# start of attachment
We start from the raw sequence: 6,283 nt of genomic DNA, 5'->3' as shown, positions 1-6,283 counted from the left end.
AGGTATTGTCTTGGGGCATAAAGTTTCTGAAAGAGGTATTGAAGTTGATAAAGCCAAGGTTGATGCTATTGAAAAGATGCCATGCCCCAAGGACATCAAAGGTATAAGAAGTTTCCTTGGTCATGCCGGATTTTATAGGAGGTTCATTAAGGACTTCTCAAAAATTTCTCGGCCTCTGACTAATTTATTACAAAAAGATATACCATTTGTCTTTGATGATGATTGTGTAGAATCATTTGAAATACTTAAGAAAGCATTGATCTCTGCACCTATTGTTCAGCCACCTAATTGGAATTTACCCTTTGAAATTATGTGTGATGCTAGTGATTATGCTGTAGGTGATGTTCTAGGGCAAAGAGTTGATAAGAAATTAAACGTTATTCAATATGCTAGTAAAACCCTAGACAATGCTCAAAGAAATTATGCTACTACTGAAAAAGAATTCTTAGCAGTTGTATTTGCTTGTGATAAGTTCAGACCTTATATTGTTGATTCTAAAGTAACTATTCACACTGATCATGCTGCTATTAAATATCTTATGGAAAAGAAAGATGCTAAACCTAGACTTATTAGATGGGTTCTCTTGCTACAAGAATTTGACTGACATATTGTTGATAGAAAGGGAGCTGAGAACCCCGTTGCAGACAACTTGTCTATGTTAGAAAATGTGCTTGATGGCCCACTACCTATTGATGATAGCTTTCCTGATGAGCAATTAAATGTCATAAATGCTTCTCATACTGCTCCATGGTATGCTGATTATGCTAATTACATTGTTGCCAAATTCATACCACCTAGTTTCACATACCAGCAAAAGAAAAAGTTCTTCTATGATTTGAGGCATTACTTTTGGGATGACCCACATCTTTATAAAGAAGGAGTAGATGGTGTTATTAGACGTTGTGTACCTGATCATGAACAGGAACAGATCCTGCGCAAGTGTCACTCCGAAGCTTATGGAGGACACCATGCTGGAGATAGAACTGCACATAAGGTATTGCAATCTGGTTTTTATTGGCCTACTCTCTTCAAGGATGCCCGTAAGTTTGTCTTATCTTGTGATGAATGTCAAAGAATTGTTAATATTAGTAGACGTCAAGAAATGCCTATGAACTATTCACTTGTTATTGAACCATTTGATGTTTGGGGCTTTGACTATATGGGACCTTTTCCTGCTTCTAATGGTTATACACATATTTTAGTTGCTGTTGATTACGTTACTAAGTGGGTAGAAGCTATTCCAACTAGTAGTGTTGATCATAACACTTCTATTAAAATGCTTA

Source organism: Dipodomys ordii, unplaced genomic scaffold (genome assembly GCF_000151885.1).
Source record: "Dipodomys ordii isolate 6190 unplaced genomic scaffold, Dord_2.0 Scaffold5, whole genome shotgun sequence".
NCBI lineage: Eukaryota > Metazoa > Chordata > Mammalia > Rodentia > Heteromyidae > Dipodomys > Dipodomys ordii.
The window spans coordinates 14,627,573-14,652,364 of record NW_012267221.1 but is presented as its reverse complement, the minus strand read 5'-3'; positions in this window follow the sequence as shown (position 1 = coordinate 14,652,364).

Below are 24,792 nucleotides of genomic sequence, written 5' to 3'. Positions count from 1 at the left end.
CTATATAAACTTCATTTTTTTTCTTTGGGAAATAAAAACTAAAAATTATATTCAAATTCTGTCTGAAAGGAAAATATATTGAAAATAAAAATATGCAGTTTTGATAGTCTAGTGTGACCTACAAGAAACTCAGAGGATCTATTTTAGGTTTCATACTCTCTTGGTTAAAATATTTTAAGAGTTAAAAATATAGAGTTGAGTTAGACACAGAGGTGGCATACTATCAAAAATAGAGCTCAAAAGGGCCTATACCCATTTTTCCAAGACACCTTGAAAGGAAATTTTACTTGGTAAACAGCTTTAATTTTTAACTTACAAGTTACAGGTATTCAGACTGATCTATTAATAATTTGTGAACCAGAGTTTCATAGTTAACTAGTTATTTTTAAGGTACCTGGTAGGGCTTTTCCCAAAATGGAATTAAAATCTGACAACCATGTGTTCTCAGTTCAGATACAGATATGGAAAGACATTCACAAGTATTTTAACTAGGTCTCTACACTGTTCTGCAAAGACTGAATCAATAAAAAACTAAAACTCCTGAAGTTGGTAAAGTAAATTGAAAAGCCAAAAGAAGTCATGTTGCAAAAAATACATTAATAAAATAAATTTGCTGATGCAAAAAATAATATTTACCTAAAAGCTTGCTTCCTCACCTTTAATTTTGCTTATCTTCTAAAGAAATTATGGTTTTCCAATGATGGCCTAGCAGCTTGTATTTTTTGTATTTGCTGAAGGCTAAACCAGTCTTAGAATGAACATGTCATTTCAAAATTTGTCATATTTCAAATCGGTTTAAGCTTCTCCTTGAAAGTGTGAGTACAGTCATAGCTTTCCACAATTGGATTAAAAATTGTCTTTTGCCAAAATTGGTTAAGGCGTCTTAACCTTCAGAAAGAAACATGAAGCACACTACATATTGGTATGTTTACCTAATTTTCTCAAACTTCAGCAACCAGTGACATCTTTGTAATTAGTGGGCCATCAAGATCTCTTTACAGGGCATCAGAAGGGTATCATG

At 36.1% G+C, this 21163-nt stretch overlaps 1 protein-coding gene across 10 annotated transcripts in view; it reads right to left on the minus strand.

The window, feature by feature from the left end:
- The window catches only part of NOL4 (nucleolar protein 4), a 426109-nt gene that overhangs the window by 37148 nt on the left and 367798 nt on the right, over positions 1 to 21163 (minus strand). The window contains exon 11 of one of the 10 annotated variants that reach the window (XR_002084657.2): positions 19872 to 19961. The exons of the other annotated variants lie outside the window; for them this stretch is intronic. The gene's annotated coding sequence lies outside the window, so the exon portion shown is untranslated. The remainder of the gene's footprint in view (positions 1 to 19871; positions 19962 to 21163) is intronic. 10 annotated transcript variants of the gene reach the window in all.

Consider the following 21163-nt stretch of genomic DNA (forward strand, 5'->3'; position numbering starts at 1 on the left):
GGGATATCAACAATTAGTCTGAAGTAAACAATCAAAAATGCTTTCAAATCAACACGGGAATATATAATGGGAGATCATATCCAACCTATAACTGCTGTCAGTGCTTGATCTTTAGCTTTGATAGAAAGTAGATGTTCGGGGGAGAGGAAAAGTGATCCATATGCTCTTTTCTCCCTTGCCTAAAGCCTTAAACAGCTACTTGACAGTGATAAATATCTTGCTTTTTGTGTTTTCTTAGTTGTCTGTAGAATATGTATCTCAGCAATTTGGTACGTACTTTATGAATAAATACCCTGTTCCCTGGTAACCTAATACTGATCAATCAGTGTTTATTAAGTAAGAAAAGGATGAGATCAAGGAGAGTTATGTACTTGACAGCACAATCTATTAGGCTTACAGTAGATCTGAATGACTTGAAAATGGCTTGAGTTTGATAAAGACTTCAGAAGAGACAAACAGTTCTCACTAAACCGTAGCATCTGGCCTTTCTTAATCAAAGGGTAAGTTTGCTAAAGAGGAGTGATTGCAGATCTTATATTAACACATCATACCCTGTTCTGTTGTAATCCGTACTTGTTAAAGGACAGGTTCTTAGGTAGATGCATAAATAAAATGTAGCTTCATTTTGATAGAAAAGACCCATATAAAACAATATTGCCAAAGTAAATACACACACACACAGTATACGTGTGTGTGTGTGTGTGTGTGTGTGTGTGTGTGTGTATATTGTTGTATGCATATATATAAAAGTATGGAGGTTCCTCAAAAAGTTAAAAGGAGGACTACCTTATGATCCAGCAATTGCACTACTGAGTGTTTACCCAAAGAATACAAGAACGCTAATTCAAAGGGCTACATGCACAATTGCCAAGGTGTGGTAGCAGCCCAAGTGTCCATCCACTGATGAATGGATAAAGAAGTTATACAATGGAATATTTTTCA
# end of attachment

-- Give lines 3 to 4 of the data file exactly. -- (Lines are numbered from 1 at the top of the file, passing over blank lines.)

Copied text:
Source organism: Dipodomys ordii, unplaced genomic scaffold (genome assembly GCF_000151885.1).
Source record: "Dipodomys ordii isolate 6190 unplaced genomic scaffold, Dord_2.0 Scaffold5, whole genome shotgun sequence".